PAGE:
Aortic valve replacement surgery is for the treatment of narrowing (stenosis) or leakage (regurgitation) of the aortic valve. During the surgery, the patient’s aortic valve is replaced with either a mechanical valve or a biological valve. Biological valves are made of tissue from a human cadaver donor, pig (porcine) valve tissue, or cow (bovine) valve tissue. Your surgeon will discuss the benefits and risks of each before working with you to choose the type of valve that’s best for you.
Mechanical valves are created from man-made materials, such as carbon, and are very durable. Because there is a tendency for blood to clot on mechanical valves, patients with mechanical valve replacements must take anticoagulant medication (sometimes called "blood thinners") for the rest of their lives. This medication prevents blood clots from forming on or around the valve.
Tissue valves perform extremely well, and don’t require the patient to take anticoagulants. Tissue valves are durable, but since they typically last from 15 to 20 years, some patients need to have additional valve replacement procedures later in life.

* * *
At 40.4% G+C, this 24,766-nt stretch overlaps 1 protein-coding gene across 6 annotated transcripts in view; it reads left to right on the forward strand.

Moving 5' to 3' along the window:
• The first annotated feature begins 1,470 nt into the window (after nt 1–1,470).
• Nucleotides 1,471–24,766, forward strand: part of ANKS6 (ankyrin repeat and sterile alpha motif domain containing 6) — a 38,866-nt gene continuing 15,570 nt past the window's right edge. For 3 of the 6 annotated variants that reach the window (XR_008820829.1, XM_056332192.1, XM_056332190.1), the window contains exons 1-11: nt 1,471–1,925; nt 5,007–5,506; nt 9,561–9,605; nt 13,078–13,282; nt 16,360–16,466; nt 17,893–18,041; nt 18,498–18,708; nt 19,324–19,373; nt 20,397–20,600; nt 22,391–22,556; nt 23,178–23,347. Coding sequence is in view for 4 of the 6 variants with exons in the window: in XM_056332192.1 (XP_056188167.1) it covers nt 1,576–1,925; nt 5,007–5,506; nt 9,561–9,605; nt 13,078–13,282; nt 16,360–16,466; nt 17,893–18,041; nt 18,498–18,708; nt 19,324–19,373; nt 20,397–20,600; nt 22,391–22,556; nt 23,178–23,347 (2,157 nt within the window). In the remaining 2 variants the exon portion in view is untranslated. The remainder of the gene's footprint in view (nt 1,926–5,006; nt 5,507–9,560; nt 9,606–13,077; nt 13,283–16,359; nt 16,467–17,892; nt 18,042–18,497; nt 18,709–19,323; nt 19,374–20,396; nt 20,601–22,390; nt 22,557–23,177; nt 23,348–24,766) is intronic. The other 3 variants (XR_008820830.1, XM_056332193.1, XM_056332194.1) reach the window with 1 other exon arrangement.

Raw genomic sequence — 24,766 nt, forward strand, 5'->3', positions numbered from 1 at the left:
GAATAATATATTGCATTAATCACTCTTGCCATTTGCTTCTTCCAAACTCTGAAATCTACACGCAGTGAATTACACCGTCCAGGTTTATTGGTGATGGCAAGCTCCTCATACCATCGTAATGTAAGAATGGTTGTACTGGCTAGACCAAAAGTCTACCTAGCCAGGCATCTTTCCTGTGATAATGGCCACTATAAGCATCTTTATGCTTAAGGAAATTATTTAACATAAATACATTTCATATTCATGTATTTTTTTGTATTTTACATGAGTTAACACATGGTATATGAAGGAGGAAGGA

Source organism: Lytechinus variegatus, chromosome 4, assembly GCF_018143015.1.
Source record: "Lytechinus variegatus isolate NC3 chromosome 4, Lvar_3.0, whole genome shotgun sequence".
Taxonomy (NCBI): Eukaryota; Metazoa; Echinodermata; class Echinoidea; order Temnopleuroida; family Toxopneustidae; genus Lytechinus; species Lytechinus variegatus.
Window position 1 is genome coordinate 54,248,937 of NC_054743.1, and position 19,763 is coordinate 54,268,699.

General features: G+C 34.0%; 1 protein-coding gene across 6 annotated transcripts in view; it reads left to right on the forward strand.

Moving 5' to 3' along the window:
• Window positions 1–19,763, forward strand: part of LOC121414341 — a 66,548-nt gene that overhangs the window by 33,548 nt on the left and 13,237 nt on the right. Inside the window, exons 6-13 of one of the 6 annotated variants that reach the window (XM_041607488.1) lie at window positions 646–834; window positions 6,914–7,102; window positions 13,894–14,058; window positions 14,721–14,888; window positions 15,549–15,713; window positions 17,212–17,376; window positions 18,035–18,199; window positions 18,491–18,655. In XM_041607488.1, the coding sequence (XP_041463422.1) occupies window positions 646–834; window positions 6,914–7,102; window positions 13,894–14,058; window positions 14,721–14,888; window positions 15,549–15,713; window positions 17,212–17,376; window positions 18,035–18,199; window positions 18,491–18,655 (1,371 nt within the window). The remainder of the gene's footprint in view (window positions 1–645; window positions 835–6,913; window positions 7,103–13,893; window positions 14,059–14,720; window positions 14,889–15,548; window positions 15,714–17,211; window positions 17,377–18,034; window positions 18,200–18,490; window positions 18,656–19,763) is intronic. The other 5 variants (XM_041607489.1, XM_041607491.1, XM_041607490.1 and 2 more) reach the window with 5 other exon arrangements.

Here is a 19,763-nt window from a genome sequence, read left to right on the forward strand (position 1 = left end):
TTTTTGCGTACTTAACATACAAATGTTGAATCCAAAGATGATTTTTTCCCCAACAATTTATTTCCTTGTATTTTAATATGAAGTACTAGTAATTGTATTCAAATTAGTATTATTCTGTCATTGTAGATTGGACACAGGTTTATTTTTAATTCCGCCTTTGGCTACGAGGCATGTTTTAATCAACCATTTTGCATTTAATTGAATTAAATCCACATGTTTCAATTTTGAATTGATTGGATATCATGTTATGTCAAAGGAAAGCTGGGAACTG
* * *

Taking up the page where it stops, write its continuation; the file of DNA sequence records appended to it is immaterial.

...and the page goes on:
One of the newest aortic valve replacement procedures is transcatheter aortic valve replacement (TAVR). This is a new option for patients with severe aortic stenosis (narrowing of the aorta) who are not ideal candidates for traditional open heart surgery. The surgeon makes a small incision in the upper leg and inserts a catheter, outfitted with a deflated balloon, into the femoral artery. The catheter is guided up into the chambers of the heart, where a small balloon at the tip of the catheter is inflated to open up the diseased aortic valve. Read more about TAVR.
Depending on the condition, surgeons may choose to preserve and repair the patient’s aortic valve. Surgical heart valve repair includes separating fused valve flaps, removing or reshaping tissue so the valve can close more tightly, and adding tissue to patch holes or tears or to increase the support at the base of the valve.